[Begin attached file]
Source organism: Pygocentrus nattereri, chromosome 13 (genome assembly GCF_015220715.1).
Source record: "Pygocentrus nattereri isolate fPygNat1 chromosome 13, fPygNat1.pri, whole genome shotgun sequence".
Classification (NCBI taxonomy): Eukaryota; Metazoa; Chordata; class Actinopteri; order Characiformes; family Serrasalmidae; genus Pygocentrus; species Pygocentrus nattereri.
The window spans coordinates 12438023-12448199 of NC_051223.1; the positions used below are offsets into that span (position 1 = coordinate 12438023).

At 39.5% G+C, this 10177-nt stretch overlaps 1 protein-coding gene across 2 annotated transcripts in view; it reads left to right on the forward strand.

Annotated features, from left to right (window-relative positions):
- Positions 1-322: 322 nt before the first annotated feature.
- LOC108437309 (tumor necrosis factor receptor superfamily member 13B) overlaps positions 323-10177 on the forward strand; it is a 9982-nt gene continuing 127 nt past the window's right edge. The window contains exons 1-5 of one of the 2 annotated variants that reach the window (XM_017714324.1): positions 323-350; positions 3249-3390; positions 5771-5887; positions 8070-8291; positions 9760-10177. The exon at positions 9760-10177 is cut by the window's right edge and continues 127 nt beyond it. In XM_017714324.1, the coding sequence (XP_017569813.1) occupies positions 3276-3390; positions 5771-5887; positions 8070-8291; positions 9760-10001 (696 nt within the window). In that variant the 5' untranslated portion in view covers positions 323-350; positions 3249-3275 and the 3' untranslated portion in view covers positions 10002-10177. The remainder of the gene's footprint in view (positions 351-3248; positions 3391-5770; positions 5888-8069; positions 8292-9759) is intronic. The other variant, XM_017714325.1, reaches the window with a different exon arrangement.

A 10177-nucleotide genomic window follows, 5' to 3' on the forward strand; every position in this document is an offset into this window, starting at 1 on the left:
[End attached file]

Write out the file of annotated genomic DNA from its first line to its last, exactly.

Source organism: Pygocentrus nattereri, chromosome 13 (genome assembly GCF_015220715.1).
Source record: "Pygocentrus nattereri isolate fPygNat1 chromosome 13, fPygNat1.pri, whole genome shotgun sequence".
Classification (NCBI taxonomy): Eukaryota; Metazoa; Chordata; class Actinopteri; order Characiformes; family Serrasalmidae; genus Pygocentrus; species Pygocentrus nattereri.
The window spans coordinates 12438023-12448199 of NC_051223.1; the positions used below are offsets into that span (position 1 = coordinate 12438023).

At 39.5% G+C, this 10177-nt stretch overlaps 1 protein-coding gene across 2 annotated transcripts in view; it reads left to right on the forward strand.

Annotated features, from left to right (window-relative positions):
- Positions 1-322: 322 nt before the first annotated feature.
- LOC108437309 (tumor necrosis factor receptor superfamily member 13B) overlaps positions 323-10177 on the forward strand; it is a 9982-nt gene continuing 127 nt past the window's right edge. The window contains exons 1-5 of one of the 2 annotated variants that reach the window (XM_017714324.1): positions 323-350; positions 3249-3390; positions 5771-5887; positions 8070-8291; positions 9760-10177. The exon at positions 9760-10177 is cut by the window's right edge and continues 127 nt beyond it. In XM_017714324.1, the coding sequence (XP_017569813.1) occupies positions 3276-3390; positions 5771-5887; positions 8070-8291; positions 9760-10001 (696 nt within the window). In that variant the 5' untranslated portion in view covers positions 323-350; positions 3249-3275 and the 3' untranslated portion in view covers positions 10002-10177. The remainder of the gene's footprint in view (positions 351-3248; positions 3391-5770; positions 5888-8069; positions 8292-9759) is intronic. The other variant, XM_017714325.1, reaches the window with a different exon arrangement.

A 10177-nucleotide genomic window follows, 5' to 3' on the forward strand; every position in this document is an offset into this window, starting at 1 on the left: